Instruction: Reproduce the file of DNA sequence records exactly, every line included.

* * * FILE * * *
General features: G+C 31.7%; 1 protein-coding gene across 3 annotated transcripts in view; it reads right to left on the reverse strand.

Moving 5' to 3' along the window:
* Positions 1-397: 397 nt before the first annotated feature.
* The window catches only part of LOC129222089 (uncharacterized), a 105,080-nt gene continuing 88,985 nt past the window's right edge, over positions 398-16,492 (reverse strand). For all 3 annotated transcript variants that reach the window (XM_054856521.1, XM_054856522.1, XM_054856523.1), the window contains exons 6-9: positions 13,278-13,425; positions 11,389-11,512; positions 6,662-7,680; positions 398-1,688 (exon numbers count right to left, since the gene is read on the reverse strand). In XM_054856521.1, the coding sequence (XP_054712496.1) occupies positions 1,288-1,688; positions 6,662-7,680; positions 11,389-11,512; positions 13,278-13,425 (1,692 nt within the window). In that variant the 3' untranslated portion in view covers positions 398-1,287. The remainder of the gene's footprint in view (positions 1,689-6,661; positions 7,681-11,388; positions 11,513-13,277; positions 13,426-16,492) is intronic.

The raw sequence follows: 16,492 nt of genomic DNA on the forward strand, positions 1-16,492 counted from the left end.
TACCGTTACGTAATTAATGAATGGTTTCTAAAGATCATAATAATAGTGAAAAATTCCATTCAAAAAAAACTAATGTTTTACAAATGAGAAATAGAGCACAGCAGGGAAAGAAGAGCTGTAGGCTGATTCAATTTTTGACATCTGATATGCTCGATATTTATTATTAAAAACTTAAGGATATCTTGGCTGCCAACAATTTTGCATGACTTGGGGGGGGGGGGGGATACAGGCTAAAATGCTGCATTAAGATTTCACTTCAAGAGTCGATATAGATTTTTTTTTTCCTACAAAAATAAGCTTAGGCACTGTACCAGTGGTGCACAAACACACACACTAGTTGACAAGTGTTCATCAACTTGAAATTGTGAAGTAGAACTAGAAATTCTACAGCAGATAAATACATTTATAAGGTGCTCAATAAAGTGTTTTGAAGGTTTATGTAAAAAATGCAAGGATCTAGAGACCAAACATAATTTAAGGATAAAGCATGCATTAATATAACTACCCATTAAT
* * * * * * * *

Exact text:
General features: G+C 31.7%; 1 protein-coding gene across 3 annotated transcripts in view; it reads right to left on the reverse strand.

Moving 5' to 3' along the window:
* Positions 1-397: 397 nt before the first annotated feature.
* The window catches only part of LOC129222089 (uncharacterized), a 105,080-nt gene continuing 88,985 nt past the window's right edge, over positions 398-16,492 (reverse strand). For all 3 annotated transcript variants that reach the window (XM_054856521.1, XM_054856522.1, XM_054856523.1), the window contains exons 6-9: positions 13,278-13,425; positions 11,389-11,512; positions 6,662-7,680; positions 398-1,688 (exon numbers count right to left, since the gene is read on the reverse strand). In XM_054856521.1, the coding sequence (XP_054712496.1) occupies positions 1,288-1,688; positions 6,662-7,680; positions 11,389-11,512; positions 13,278-13,425 (1,692 nt within the window). In that variant the 3' untranslated portion in view covers positions 398-1,287. The remainder of the gene's footprint in view (positions 1,689-6,661; positions 7,681-11,388; positions 11,513-13,277; positions 13,426-16,492) is intronic.

The raw sequence follows: 16,492 nt of genomic DNA on the forward strand, positions 1-16,492 counted from the left end.
TACCGTTACGTAATTAATGAATGGTTTCTAAAGATCATAATAATAGTGAAAAATTCCATTCAAAAAAAACTAATGTTTTACAAATGAGAAATAGAGCACAGCAGGGAAAGAAGAGCTGTAGGCTGATTCAATTTTTGACATCTGATATGCTCGATATTTATTATTAAAAACTTAAGGATATCTTGGCTGCCAACAATTTTGCATGACTTGGGGGGGGGGGGGGATACAGGCTAAAATGCTGCATTAAGATTTCACTTCAAGAGTCGATATAGATTTTTTTTTTCCTACAAAAATAAGCTTAGGCACTGTACCAGTGGTGCACAAACACACACACTAGTTGACAAGTGTTCATCAACTTGAAATTGTGAAGTAGAACTAGAAATTCTACAGCAGATAAATACATTTATAAGGTGCTCAATAAAGTGTTTTGAAGGTTTATGTAAAAAATGCAAGGATCTAGAGACCAAACATAATTTAAGGATAAAGCATGCATTAATATAACTACCCATTAAT